I have been very gratified to see the grassroots traction of so many parts of the church toward our core values and our statement of mission. It has galvanized the hearts of our people. One young pastor in the U.S. recently said, “I’ll give my life to that mission statement. I will give my life to make Christlike disciples in the nations.”


G&P: Ministry in the U.S. and Canada can include working across cultural and language barriers to reach immigrants, refugees, and people of color. What advice would you share with Nazarenes from the dominant culture wanting to reach others for Christ?


Porter: The U.S. or Canada is not a melting pot, but a rich mosaic of cultures. Even after people no longer speak their ancestral language, they often embrace many rich characteristics from their culture. When we identify a congregation or a worship service as “Latino,” this is not simply a statement about language; it also includes aspects that are very normal and common within that culture. Latinos worship differently than Anglo-Saxons. Black people worship differently than Koreans. Even if English is the primary language, which is often the case with second and third generation groups who were originally from non-English speaking countries, there may still be rich, cultural differences that require sensitivity.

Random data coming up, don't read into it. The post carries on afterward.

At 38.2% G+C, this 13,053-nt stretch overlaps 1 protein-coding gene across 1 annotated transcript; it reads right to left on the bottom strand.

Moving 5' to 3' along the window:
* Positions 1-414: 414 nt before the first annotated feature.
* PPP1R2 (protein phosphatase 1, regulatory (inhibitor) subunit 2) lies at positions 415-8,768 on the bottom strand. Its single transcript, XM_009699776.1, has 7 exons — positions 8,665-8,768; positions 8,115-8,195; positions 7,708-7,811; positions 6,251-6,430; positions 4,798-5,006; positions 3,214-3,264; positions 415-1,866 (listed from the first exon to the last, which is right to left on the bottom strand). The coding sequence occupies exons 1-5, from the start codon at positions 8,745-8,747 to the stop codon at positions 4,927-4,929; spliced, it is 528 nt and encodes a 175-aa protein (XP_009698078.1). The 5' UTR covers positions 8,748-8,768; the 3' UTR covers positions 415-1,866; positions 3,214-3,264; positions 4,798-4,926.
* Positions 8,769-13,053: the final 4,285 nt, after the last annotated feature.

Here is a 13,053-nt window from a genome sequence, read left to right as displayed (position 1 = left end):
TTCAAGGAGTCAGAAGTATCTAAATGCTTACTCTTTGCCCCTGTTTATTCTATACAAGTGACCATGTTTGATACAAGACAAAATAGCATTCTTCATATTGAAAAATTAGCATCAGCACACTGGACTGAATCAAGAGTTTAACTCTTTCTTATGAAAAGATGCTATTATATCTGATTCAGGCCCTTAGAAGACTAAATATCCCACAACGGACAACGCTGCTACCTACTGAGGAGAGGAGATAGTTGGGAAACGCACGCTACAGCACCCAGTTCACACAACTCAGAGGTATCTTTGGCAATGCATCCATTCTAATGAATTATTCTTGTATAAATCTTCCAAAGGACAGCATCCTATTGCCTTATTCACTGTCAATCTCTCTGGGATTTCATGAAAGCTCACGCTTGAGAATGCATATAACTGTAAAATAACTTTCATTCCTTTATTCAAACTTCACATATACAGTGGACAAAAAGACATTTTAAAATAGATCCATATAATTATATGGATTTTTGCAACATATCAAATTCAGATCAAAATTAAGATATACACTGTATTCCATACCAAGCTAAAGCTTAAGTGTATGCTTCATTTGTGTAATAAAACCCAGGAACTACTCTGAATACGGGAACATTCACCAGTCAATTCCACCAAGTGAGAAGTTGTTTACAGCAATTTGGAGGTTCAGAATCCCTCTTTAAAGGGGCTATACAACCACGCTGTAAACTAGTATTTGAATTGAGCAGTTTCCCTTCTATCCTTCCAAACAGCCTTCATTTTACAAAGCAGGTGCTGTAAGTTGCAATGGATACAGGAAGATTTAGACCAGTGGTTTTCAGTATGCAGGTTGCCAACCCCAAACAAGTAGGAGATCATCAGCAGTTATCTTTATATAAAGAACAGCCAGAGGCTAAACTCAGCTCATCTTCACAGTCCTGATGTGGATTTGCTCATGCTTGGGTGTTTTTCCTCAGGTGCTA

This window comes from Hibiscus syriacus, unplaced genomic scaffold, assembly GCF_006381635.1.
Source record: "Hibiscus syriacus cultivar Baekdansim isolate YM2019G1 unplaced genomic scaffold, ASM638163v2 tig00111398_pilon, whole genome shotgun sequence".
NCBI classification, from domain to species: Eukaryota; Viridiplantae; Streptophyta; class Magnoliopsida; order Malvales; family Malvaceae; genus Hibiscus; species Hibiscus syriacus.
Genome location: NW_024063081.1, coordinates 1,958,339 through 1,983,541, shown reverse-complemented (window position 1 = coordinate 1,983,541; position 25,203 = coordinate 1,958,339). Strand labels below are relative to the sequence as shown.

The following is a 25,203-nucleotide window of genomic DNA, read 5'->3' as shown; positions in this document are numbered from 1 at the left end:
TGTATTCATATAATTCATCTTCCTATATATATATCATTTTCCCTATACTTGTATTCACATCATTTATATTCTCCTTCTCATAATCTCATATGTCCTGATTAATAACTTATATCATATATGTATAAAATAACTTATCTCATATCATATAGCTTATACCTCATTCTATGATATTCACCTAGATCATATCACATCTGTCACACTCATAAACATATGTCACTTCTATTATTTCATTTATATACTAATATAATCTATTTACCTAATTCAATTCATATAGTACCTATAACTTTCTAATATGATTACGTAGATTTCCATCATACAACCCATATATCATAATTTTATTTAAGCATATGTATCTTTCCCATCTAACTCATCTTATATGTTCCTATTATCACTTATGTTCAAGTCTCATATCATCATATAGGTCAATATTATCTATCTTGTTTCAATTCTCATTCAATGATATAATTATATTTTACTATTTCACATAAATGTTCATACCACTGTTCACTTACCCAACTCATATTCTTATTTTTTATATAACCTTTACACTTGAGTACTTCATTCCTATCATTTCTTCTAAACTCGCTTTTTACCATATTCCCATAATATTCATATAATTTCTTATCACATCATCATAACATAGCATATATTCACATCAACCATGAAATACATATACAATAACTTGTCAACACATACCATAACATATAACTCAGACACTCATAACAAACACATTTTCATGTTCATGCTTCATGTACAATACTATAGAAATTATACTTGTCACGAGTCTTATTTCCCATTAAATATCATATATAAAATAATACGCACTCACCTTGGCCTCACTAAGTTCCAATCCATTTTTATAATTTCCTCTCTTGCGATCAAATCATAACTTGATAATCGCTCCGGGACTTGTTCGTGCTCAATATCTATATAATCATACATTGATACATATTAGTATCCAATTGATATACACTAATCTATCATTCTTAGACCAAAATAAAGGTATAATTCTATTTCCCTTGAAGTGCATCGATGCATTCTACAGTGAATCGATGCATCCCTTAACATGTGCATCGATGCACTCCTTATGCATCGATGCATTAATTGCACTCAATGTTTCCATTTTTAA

One mistake we often make as the dominant culture and as white English-speakers is to say we want to be “one” church—a church not segmented or divided by cultures. In our desire for “oneness,” we have to be careful not to force others to act or worship like we do. That is culturally insensitive. Unity is not the same as uniformity. We must pursue the same mission, not the same language, culture, or thought forms.